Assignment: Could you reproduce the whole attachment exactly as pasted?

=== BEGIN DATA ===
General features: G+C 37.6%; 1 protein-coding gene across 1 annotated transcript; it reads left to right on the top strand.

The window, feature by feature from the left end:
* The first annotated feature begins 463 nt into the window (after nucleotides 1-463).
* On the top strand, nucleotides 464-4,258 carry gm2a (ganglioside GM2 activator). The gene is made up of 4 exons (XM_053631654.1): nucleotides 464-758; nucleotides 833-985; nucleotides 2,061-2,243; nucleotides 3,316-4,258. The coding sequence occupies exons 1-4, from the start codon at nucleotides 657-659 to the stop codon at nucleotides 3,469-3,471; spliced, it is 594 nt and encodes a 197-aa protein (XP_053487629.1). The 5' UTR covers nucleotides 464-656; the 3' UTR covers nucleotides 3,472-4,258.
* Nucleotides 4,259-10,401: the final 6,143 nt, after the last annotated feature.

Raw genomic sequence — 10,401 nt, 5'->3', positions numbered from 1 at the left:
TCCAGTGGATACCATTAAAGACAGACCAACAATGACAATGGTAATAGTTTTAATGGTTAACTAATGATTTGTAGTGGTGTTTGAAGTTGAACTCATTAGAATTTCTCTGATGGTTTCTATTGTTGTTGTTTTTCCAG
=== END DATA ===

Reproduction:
General features: G+C 37.6%; 1 protein-coding gene across 1 annotated transcript; it reads left to right on the top strand.

The window, feature by feature from the left end:
* The first annotated feature begins 463 nt into the window (after nucleotides 1-463).
* On the top strand, nucleotides 464-4,258 carry gm2a (ganglioside GM2 activator). The gene is made up of 4 exons (XM_053631654.1): nucleotides 464-758; nucleotides 833-985; nucleotides 2,061-2,243; nucleotides 3,316-4,258. The coding sequence occupies exons 1-4, from the start codon at nucleotides 657-659 to the stop codon at nucleotides 3,469-3,471; spliced, it is 594 nt and encodes a 197-aa protein (XP_053487629.1). The 5' UTR covers nucleotides 464-656; the 3' UTR covers nucleotides 3,472-4,258.
* Nucleotides 4,259-10,401: the final 6,143 nt, after the last annotated feature.

Raw genomic sequence — 10,401 nt, 5'->3', positions numbered from 1 at the left:
TCCAGTGGATACCATTAAAGACAGACCAACAATGACAATGGTAATAGTTTTAATGGTTAACTAATGATTTGTAGTGGTGTTTGAAGTTGAACTCATTAGAATTTCTCTGATGGTTTCTATTGTTGTTGTTTTTCCAG